The John George Moroni Barnes house was constructed c. 1884, with an 1896 addition, this brick home is an excellent example of Victorian design. Designed by William Allen, it stands as a monument to its original owner, John George Moroni Barnes. Born March 5, 1860, in Kaysville, Barnes became one of the town’s leading businessmen and helped in founding Kaysville’s first bank.
Located at 42 West Center Street in Kaysville, Utah
The John George Moroni Barnes House is significant because of its association with John G. M. Barnes, who succeeded his father, John R. Barnes, as the dominant business and political figure in Kaysville. It is also significant as an outstanding example of a Victorian mansion built in two sections and at least partially architect-designed. Because the integrity of both the older and the newer sections of the house have been maintained, one can discern the subtle changes that occurred during the construction of monumental houses within a ten to fifteen year period of the Nineteenth Century. William Alien, an architect known to have designed a number of important buildings in Davis County, including the Kaysville Presbyterian Church (1888), the Kaysville Tabernacle (1912), the Barnes Bank Building (1910), and the houses of Henry H. Blood, John R. Barnes, and Hyrum Stewart, is reported to have designed this house. The front and more recent section of the house has details that appear in other houses by Alien and seems to indicate that he had a hand in this one. Particularly unique to this design is the rounded bellcast roof tower with its unique gable roof dormer and the treatment of the second story door. The house was built in two sections for John George Moroni Barnes. The first section was constructed in the early 1880s, the second ca. 1896.
Barnes was born in Kaysville, March 5, 1860 to John R. and Emily Shelton Barnes. An early settler of Kaysville, his father became one of the town’s prominent citizens and by the early Twentieth Century owned the town’s leading store, its bank, its cannery, its mill, and operated one of the largest farms in Davis County. John G. M. Barnes left school at the age of fourteen to work in his father’s general store. Eventually he became its president and, through his involvement in other enterprises, succeeded his father as the town’s leading businessman. He was involved with his father in founding Kaysville’s first bank, he organized the Kaysville Irrigation Co. and was a pioneer in dry farming in Davis County. In this connection, he founded the Utah Fruit Juice Co., which, he said, was dedicated to proving that concord grapes and cherries could be grown on a commercial scale without the use of Irrigation. He was involved with his father in founding the Kaysville Canning Co. in 1902 and the Kaysville Milling Co. in 1904, and he established the Kaysville Brick and Tile Co., and the Kaysville Canning Corporation. He was vice-president and a director of the Davis and Weber County Canal Co., President of the Utah Canner’s Association, and a director of the National Canner’s Association.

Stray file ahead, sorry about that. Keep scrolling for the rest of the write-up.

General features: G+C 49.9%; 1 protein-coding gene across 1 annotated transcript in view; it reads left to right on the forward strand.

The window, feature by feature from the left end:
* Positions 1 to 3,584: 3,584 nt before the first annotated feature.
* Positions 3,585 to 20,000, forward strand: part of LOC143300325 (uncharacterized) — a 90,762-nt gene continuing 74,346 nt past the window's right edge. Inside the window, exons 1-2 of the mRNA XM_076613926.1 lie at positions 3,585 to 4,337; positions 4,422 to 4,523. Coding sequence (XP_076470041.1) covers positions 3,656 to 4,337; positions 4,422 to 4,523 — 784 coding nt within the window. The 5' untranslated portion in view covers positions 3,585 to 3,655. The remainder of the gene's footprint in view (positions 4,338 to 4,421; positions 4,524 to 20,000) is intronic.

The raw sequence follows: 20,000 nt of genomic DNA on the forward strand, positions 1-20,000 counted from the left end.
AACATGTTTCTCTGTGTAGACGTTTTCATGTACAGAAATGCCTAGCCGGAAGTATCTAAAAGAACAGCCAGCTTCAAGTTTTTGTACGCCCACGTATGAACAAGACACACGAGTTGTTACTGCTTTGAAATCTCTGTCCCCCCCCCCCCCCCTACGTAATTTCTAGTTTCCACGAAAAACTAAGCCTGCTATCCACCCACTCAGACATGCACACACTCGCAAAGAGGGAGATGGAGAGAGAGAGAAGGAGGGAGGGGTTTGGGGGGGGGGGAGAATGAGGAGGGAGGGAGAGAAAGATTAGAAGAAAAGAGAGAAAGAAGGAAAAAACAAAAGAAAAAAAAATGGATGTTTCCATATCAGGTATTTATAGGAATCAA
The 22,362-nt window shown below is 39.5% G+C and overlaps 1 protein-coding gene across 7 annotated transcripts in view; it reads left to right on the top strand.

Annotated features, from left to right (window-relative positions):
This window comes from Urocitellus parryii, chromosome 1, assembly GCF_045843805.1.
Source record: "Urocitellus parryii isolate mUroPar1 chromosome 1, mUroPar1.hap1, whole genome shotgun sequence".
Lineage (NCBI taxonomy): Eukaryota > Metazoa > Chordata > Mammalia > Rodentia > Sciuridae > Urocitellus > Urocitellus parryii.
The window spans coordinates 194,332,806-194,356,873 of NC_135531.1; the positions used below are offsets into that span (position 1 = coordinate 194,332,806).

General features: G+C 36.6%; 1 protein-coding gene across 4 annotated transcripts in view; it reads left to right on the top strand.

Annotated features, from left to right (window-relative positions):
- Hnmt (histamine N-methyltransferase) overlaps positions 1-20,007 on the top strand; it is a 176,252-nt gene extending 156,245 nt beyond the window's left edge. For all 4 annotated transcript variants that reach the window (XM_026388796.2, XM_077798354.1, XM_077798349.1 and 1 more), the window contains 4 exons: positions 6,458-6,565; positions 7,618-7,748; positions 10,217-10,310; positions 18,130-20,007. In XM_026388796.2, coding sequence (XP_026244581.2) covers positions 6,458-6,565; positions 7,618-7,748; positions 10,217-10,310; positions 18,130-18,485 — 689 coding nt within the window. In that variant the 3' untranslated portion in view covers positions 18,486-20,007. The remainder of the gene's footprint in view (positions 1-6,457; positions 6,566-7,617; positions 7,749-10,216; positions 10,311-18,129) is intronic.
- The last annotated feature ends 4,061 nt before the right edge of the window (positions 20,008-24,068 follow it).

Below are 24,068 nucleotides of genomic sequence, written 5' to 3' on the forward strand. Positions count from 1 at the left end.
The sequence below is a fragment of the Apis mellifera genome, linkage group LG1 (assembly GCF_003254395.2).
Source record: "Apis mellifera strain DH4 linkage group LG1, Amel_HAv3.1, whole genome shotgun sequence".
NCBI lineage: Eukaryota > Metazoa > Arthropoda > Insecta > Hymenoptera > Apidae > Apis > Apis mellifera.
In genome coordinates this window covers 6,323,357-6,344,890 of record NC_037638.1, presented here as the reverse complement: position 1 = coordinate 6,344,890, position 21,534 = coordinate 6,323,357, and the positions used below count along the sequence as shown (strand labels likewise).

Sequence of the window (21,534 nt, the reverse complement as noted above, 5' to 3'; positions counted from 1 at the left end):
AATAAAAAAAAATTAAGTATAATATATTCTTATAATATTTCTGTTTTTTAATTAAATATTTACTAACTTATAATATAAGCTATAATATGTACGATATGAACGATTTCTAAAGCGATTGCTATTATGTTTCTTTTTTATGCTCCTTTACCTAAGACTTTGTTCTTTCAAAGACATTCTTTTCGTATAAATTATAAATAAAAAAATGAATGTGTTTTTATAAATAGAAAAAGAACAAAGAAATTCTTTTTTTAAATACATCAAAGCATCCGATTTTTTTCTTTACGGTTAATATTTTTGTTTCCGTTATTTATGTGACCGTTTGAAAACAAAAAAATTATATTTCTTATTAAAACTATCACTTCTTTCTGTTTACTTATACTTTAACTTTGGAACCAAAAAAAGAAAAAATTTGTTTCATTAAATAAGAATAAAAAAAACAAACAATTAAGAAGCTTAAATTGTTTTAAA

Active in politics as a Democratic, and as a Populists in the 1890s, when that third party was a viable force both in Utah and the nation, he was elected Kaysville City Treasurer in 1882, served on the City Council from 1892 to 1896, was Mayor from 1898 to 1902 and again from 1922 to 1928, served in the Utah State Senate from 1901 to 1903, and was a delegate to the Democratic National Convention in 1900 and 1924.
Following Battles’ death in 1932, the house remained in the Barnes family until the early 1970’s, when the present owners bought it.
The home was listed on the National Historic Register (#82004120) on February 11, 1982.